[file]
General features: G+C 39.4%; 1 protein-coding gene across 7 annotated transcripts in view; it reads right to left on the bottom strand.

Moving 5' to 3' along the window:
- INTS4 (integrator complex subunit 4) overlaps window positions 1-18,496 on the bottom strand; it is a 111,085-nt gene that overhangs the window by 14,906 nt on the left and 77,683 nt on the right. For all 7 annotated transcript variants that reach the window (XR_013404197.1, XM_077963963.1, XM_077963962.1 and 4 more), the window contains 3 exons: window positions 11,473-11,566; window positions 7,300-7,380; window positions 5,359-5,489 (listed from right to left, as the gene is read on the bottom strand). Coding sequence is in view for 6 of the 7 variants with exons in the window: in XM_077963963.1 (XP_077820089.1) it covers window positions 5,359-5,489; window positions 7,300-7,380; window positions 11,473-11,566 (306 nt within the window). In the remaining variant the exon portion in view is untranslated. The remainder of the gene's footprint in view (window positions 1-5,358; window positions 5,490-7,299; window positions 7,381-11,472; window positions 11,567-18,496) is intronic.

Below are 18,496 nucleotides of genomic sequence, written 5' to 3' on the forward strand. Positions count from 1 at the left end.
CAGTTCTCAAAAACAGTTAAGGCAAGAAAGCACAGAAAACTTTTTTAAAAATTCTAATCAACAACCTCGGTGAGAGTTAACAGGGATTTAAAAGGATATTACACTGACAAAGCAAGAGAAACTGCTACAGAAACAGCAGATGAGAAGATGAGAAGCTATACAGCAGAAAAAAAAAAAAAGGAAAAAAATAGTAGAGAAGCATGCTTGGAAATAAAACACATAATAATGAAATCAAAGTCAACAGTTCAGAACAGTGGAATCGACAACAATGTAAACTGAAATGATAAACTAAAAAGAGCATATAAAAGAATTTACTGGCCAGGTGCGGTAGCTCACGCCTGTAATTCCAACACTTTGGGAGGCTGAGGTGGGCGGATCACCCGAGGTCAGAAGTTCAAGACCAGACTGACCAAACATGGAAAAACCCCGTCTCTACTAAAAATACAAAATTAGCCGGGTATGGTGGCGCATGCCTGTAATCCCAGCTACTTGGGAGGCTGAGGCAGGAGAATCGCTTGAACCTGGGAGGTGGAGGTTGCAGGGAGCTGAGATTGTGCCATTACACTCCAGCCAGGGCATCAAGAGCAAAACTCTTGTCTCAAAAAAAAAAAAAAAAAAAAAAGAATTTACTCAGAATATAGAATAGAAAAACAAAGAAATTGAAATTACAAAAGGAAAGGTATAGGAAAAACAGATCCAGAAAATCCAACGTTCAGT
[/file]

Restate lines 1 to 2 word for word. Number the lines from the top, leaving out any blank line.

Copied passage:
General features: G+C 39.4%; 1 protein-coding gene across 7 annotated transcripts in view; it reads right to left on the bottom strand.

Moving 5' to 3' along the window: